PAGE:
The CW:
The Game

NBC:
Friday Night Lights
Heroes
Studio 60 on the Sunset Strip

In that list, there's exactly one genuine hit (Heroes) and two pretty big hits (Ugly Betty and Jericho, two shows that ended up being self-starters). You also have three shows that have held up well in big time slots (Shark, The Game and Brothers & Sisters) and one show that became a mid-level performer completely unexpectedly (Men in Trees, which gets the call to the big leagues on Nov. 30 when it follows Grey's Anatomy for the first time). Finally, you have Studio 60 and Friday Night Lights, two shows that have cult audiences, critical buzz and little else (though Studio 60 is losing what little buzz it started out with).

The networks have been unusually patient this year, not yanking the serials instantly, even when their ratings have been poor. ABC stuck with Six Degrees for far longer than seemed absolutely necessary (perhaps to placate J.J. Abrams?), then gave the middling What About Brian? a full-season order (somewhat for the same reason, but also because the show performs well with 18-34-year-old women for some reason). It's also stuck with The Nine, a far better show that has far more promise, but seems destined to follow Invasion into a one-season-and-out pattern. Hopefully, ABC will give it a full season to tell its story, as the characters are interesting, if not quite as good as those on Friday Night Lights. Only CBS showed an itchy trigger finger, pulling Smith after three episodes, but that show was a non-starter. Fox has canceled most of its fall slate, but that's largely because all of its shows were pretty awful. The same goes for The CW, which canceled the plodding Runaway.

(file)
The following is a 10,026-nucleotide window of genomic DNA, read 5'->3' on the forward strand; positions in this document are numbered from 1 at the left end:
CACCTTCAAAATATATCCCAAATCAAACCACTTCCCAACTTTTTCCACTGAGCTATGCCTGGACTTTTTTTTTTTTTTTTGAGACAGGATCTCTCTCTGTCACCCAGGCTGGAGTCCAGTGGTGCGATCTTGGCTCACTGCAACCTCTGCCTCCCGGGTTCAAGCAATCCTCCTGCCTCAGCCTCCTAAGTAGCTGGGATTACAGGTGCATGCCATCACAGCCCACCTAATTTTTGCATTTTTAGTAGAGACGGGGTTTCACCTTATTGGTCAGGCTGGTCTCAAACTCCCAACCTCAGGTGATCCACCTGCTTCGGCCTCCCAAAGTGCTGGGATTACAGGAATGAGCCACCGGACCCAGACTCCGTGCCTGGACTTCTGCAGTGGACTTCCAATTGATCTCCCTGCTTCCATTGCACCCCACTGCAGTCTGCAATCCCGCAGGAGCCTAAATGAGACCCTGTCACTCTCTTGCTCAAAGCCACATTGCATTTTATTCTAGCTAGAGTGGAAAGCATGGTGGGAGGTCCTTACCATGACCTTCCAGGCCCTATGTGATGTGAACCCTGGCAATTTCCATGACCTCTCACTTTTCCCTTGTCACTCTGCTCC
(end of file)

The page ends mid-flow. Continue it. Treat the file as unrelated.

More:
What am I still waiting for full-season pickups on? I think 30 Rock has gotten funnier and funnier, but from the way its ratings are sinking, it's clear America doesn't agree with me. I hope it carves out a spot for itself after Scrubs on Thursdays and gets a full year (or something close to it), if only to get to see Alec Baldwin's performance once a week. I still hope that The Nine gets that back nine, though I'm far less optimistic in that case. And, finally, I'm holding out hope that Veronica Mars gets a full third season, even if season four seems like a distant dream at this point in time.

But, really, I've had a pretty good fall. I haven't lost anything I deeply cared about, and the one show I unconditionally love just got its full season order.

And, hey, a fifth season for The Wire was announced before the season had really gotten started. Woo!

Finally, if you're thinking of trying out 3 Lbs. on CBS tonight, don't bother. The full details at House Next Door in the morning.

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Sunday, November 12, 2006

That's how I Roland

Hey, it's me DAVID! You've probably forgotten, but I'm back from whatever hiatus I may or may not have been on. Here are a few episodes I really dug over the past week: